Daily Huddle

Daily Huddle Rules – Stay On Track

Daily Huddle Rules: Stay on Track – How to manage the “Sheldon Coopers” of the daily huddle.

A construction daily huddle meeting can easily go off track if you have an attendee who happens to have the gift of gab. Lean expert Joe Donarumo explains one of the daily huddle rules of how to keep your meetings on topic and offers up a few tips on how to manage those “Sheldon Coopers” in your group.

Have you been “Sheldoned” in a meeting or daily huddle? If you’re not familiar with my terminology, it’s a reference to one of the main characters, Sheldon Cooper, of the popular TV show The Big Bang Theory. If you haven’t seen the show, Sheldon has the innate ability to carry on and on, often leading off with “On the contrary,” or, “Fun fact! Did you know…”

Implementing Daily Huddles

Early in my journey of implementing daily huddles, a particular plumbing trade partner foreman played the role of Sheldon at our meetings. It never failed, once or twice a week this teammate would go on a monologue, sharing everything he had on his mind: what he can do, will do, wants to do, and just when you thought he was done he’d move on to talk about what he just did and what he plans to do next. He was talking about everything and nothing at the same time—meaning his discussion items were important to him, but they didn’t impact or involve the entire team. They played no role in keeping the workflow reliable that day!

Without intent and discipline, it is easy for a daily huddle meeting to go off track. It is important to know which problems or discussions are not critical to moving the meeting forward, and how to keep the meeting moving forward. Early in my career with daily huddles, I didn’t have all the right tools to help me manage these behaviors and people. Through some tough lessons learned, however, I can share a couple of tips that will provide value to your team when dealing with a chatty team member on your jobsite.


ELMO is an acronym that stands for Enough, Let’s Move On. On our projects, it is not rare to see the guys throwing a stuffed animal named Elmo at someone who isn’t sticking to the topic in a meeting. It can be a fun way to break the tension of cutting someone off. It’s a great tool to say, “Hey Frank, what you have to say is important, but it doesn’t involve the entire team. I will circle back with you later this after the meeting.” By leveraging this tool, you just demonstrated respect for Frank and his concerns, but also kept the daily huddle moving along. It’s a win/win!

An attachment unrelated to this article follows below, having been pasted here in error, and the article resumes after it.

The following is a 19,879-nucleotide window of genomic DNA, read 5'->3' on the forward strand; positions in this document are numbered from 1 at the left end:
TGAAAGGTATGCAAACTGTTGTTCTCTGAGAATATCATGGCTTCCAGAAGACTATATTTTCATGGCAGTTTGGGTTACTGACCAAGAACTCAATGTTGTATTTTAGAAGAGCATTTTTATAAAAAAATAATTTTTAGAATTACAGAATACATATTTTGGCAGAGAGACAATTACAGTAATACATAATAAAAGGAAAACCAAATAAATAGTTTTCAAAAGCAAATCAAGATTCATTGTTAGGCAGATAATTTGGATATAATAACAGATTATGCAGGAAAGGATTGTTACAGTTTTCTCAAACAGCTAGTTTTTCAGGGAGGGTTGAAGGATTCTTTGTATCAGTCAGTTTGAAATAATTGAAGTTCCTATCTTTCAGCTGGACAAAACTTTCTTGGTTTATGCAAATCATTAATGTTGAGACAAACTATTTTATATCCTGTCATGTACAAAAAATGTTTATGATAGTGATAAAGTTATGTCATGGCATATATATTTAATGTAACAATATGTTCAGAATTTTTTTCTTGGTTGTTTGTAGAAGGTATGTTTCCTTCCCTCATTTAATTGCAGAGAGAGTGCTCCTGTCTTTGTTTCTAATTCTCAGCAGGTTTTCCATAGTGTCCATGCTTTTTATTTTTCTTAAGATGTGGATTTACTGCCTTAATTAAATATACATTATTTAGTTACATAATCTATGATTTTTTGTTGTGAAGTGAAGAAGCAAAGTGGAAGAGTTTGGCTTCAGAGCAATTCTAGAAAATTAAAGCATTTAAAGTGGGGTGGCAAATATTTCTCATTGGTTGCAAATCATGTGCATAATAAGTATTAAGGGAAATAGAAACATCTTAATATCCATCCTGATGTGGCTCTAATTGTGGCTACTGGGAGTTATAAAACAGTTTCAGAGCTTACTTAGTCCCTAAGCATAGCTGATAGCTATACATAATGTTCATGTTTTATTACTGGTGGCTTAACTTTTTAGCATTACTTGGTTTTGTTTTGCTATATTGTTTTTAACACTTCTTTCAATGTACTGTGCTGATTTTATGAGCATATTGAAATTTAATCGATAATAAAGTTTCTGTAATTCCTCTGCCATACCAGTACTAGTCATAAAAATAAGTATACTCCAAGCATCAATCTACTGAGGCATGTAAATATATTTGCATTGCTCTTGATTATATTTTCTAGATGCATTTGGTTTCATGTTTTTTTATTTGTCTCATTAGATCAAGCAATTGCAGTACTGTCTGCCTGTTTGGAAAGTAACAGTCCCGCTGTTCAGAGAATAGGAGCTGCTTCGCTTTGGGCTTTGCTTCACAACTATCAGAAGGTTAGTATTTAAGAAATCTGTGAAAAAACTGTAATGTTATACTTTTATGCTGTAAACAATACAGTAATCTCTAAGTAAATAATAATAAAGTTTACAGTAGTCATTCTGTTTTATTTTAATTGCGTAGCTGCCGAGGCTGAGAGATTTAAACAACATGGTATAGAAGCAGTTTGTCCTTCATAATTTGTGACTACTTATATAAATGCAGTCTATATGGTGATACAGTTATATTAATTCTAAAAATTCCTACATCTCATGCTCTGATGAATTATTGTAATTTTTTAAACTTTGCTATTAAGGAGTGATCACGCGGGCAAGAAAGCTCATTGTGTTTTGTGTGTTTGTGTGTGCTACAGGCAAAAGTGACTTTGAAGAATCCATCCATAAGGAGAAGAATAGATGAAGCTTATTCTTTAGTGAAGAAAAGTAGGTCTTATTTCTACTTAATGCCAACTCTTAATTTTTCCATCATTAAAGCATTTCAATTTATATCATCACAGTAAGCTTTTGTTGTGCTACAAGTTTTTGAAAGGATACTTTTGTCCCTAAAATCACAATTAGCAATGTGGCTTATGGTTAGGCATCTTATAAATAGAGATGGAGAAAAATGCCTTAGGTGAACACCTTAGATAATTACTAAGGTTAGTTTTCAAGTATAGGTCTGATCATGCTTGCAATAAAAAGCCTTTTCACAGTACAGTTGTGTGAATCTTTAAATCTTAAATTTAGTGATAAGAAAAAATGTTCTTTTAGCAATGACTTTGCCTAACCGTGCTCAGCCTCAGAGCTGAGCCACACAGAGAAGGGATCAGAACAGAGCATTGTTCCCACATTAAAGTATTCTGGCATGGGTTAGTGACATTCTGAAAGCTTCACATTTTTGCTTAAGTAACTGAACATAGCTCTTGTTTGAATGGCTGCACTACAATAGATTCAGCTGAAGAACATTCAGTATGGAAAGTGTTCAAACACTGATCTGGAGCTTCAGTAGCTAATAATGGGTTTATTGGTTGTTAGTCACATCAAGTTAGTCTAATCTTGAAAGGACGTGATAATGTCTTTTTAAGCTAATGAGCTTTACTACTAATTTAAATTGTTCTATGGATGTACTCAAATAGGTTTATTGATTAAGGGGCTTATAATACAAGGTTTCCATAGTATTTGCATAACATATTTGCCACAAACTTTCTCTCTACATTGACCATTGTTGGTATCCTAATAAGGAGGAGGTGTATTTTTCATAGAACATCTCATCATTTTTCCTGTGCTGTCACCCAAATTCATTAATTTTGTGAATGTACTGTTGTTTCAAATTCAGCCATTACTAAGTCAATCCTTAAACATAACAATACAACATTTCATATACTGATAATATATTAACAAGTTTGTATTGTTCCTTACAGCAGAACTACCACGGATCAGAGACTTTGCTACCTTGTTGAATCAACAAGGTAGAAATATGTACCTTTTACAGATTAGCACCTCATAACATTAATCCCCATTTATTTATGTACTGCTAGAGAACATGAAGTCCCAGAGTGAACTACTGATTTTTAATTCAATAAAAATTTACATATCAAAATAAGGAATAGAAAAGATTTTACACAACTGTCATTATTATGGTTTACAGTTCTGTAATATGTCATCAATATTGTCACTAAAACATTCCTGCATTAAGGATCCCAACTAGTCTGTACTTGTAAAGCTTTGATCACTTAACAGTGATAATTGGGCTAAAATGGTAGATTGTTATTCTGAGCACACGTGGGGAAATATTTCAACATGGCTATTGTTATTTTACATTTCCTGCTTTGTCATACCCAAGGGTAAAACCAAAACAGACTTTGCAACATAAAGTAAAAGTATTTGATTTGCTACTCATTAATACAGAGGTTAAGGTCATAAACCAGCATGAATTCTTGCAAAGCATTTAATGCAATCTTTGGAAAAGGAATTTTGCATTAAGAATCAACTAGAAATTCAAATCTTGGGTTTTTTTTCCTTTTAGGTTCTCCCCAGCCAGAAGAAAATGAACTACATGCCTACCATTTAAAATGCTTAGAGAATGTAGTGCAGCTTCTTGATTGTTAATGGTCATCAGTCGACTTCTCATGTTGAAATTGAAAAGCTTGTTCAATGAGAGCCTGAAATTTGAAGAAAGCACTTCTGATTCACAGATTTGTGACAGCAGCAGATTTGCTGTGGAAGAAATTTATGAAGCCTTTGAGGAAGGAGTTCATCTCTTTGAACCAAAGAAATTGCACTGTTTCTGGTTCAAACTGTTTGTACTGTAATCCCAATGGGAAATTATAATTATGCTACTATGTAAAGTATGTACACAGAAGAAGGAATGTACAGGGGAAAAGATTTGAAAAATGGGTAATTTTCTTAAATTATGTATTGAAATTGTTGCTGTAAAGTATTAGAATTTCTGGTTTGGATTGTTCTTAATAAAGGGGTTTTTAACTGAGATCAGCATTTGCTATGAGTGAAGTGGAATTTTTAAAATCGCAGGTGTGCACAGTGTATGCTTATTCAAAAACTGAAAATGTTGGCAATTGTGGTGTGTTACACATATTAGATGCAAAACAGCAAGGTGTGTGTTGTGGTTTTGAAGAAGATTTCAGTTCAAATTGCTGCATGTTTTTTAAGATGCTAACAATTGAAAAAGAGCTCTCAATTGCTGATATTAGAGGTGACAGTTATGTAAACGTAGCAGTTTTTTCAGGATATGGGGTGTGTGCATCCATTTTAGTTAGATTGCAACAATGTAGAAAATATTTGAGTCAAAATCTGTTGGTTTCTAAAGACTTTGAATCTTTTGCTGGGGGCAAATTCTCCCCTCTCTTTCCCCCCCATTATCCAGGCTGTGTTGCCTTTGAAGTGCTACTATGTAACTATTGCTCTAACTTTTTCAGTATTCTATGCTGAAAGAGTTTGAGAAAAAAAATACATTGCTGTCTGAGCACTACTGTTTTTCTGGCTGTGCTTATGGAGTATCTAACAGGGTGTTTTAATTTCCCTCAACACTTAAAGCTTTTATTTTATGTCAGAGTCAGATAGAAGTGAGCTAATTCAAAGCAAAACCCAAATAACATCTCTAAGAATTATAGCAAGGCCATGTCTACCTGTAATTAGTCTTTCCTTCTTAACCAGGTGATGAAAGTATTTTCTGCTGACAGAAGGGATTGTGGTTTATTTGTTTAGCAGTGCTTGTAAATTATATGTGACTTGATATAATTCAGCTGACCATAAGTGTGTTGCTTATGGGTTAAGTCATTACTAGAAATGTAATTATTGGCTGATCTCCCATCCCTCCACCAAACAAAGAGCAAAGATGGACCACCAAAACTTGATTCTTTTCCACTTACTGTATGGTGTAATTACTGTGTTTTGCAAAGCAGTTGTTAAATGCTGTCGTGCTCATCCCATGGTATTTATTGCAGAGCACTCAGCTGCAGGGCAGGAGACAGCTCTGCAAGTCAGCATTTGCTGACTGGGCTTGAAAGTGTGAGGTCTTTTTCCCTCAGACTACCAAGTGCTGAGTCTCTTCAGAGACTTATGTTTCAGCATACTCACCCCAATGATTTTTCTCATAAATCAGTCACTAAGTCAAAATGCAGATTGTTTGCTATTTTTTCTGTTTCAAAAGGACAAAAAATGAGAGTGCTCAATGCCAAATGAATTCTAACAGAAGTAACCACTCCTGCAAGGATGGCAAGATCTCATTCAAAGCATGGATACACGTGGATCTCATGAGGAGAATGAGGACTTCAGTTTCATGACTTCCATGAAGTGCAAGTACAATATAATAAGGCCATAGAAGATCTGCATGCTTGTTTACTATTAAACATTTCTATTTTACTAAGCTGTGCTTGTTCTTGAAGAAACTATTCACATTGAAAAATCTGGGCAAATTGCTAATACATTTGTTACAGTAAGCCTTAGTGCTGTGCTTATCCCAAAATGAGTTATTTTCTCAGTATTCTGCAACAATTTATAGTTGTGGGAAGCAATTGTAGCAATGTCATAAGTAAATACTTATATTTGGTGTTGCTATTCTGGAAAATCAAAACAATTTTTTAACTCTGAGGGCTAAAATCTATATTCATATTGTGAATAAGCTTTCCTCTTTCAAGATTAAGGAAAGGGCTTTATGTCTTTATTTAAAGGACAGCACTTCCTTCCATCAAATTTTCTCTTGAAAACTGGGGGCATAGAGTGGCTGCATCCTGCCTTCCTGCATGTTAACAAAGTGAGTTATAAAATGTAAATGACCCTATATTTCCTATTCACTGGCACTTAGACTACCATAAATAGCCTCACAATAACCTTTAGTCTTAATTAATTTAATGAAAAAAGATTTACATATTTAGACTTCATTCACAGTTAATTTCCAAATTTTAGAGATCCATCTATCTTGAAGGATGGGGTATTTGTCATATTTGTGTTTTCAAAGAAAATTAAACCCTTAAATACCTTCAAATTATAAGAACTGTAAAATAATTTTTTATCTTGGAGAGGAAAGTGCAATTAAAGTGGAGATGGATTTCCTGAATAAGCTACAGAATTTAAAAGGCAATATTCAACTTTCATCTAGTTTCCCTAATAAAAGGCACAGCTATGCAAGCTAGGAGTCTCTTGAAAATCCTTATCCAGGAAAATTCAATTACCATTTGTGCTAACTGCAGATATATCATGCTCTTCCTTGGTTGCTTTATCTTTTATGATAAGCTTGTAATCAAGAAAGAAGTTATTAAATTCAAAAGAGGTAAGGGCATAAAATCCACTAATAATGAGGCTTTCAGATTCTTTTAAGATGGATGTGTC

Not the stuffed animal throwing type? No worries. We’ve also had fun yelling out “Squirrel!” (https://tinyurl.com/lr5she2), calling a Two Minute violation (a non-relevant issue has been discussed for two minutes or longer) and throwing a penalty flag (https://tinyurl.com/ww346lc), Baby Snicker’s bars are also a job team favorite in case anyone gets “Hangry”!  Or in honor of Sheldon Cooper, call out “Bazinga!”

The Parking Lot

Now, once you’ve gotten your “Sheldon” to stop talking about something irrelevant to the team, you put it in the Parking Lot.

The Parking Lot – Once ELMO has been called, the topic being discussed needs to be placed in “the parking lot.” It is good practice to write parking lot items on a whiteboard or flip chart as they arise so that the points are not forgotten and so that the individual who raised the point feels heard. Placing items in “the parking lot” means that a quick discussion will be held following the meeting with the necessary people to discuss the issues or circumstances that did not require everyone’s involvement.

By leveraging these two tools, you and your team are now firing on all cylinders by:

  1. Keeping the meeting on track and focused on discussing the workflow and constraints for that day.
  2. Keeping ALL team members engaged during the daily huddle.
  3. Demonstrating respect to a team member who wishes to discuss a topic that doesn’t involve or impact the entire team or workflow that day, while keeping the meeting moving forward.

For more from Joe, see The Lean Builder – A Builder’s Guide to Applying Lean Tools in the Field.

If you have any Lean Daily Huddle tips, suggestions, or questions, we’d love to hear from you in the comment section.

Joe Donarumo, Linbeck Group

Joe Donarumo serves Linbeck as Senior Superintendent where he has been able to develop and lead high-performing field teams across Linbeck’s Healthcare market group. Joe also serves Linbeck as their Director of Lean Application, ensuring that Linbeck's Lean processes are continuously improved and consistently practiced. Joe has a unique passion for Lean implementation, continuous improvement, and a ruthless pursuit of waste elimination within his projects, teams, and overall organization. Joe is also the Co-Author to The Lean Builder, a business fable written for field leaders and last planners to help them begin their Lean journey with respect to Lean implementation at the field level.

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